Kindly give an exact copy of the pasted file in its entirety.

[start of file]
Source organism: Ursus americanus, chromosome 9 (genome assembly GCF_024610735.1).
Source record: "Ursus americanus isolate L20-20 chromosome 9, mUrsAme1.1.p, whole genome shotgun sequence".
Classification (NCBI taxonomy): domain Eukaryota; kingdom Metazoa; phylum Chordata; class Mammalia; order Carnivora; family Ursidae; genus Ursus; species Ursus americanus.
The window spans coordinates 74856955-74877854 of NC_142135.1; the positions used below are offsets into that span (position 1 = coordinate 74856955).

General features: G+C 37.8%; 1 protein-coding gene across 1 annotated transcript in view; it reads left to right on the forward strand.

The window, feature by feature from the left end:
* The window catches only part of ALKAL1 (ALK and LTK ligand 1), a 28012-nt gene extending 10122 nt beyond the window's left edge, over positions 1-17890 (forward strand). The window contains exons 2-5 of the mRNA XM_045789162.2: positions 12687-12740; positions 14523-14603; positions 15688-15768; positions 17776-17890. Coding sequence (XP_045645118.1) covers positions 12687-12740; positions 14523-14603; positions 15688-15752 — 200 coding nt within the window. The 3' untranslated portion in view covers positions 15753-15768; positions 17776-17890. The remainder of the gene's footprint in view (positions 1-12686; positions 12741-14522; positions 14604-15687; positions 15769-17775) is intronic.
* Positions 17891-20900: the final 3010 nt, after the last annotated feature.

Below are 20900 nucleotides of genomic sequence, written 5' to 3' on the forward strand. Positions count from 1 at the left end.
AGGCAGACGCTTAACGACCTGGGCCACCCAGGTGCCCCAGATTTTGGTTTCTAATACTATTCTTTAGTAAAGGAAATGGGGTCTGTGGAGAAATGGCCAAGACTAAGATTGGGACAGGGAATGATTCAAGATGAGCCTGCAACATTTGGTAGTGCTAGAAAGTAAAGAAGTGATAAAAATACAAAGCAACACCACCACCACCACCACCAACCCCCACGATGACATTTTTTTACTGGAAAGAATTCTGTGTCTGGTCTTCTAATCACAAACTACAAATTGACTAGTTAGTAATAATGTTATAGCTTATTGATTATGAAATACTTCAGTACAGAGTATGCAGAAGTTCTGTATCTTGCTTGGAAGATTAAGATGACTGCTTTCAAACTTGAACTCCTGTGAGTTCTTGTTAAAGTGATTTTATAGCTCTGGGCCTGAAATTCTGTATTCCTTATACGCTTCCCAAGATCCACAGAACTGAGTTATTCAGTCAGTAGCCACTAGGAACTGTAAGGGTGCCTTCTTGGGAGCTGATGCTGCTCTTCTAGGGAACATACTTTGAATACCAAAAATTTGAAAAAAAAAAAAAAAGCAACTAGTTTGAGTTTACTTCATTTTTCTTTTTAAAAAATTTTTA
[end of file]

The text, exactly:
Source organism: Ursus americanus, chromosome 9 (genome assembly GCF_024610735.1).
Source record: "Ursus americanus isolate L20-20 chromosome 9, mUrsAme1.1.p, whole genome shotgun sequence".
Classification (NCBI taxonomy): domain Eukaryota; kingdom Metazoa; phylum Chordata; class Mammalia; order Carnivora; family Ursidae; genus Ursus; species Ursus americanus.
The window spans coordinates 74856955-74877854 of NC_142135.1; the positions used below are offsets into that span (position 1 = coordinate 74856955).

General features: G+C 37.8%; 1 protein-coding gene across 1 annotated transcript in view; it reads left to right on the forward strand.

The window, feature by feature from the left end:
* The window catches only part of ALKAL1 (ALK and LTK ligand 1), a 28012-nt gene extending 10122 nt beyond the window's left edge, over positions 1-17890 (forward strand). The window contains exons 2-5 of the mRNA XM_045789162.2: positions 12687-12740; positions 14523-14603; positions 15688-15768; positions 17776-17890. Coding sequence (XP_045645118.1) covers positions 12687-12740; positions 14523-14603; positions 15688-15752 — 200 coding nt within the window. The 3' untranslated portion in view covers positions 15753-15768; positions 17776-17890. The remainder of the gene's footprint in view (positions 1-12686; positions 12741-14522; positions 14604-15687; positions 15769-17775) is intronic.
* Positions 17891-20900: the final 3010 nt, after the last annotated feature.

Below are 20900 nucleotides of genomic sequence, written 5' to 3' on the forward strand. Positions count from 1 at the left end.
AGGCAGACGCTTAACGACCTGGGCCACCCAGGTGCCCCAGATTTTGGTTTCTAATACTATTCTTTAGTAAAGGAAATGGGGTCTGTGGAGAAATGGCCAAGACTAAGATTGGGACAGGGAATGATTCAAGATGAGCCTGCAACATTTGGTAGTGCTAGAAAGTAAAGAAGTGATAAAAATACAAAGCAACACCACCACCACCACCACCAACCCCCACGATGACATTTTTTTACTGGAAAGAATTCTGTGTCTGGTCTTCTAATCACAAACTACAAATTGACTAGTTAGTAATAATGTTATAGCTTATTGATTATGAAATACTTCAGTACAGAGTATGCAGAAGTTCTGTATCTTGCTTGGAAGATTAAGATGACTGCTTTCAAACTTGAACTCCTGTGAGTTCTTGTTAAAGTGATTTTATAGCTCTGGGCCTGAAATTCTGTATTCCTTATACGCTTCCCAAGATCCACAGAACTGAGTTATTCAGTCAGTAGCCACTAGGAACTGTAAGGGTGCCTTCTTGGGAGCTGATGCTGCTCTTCTAGGGAACATACTTTGAATACCAAAAATTTGAAAAAAAAAAAAAAAGCAACTAGTTTGAGTTTACTTCATTTTTCTTTTTAAAAAATTTTTA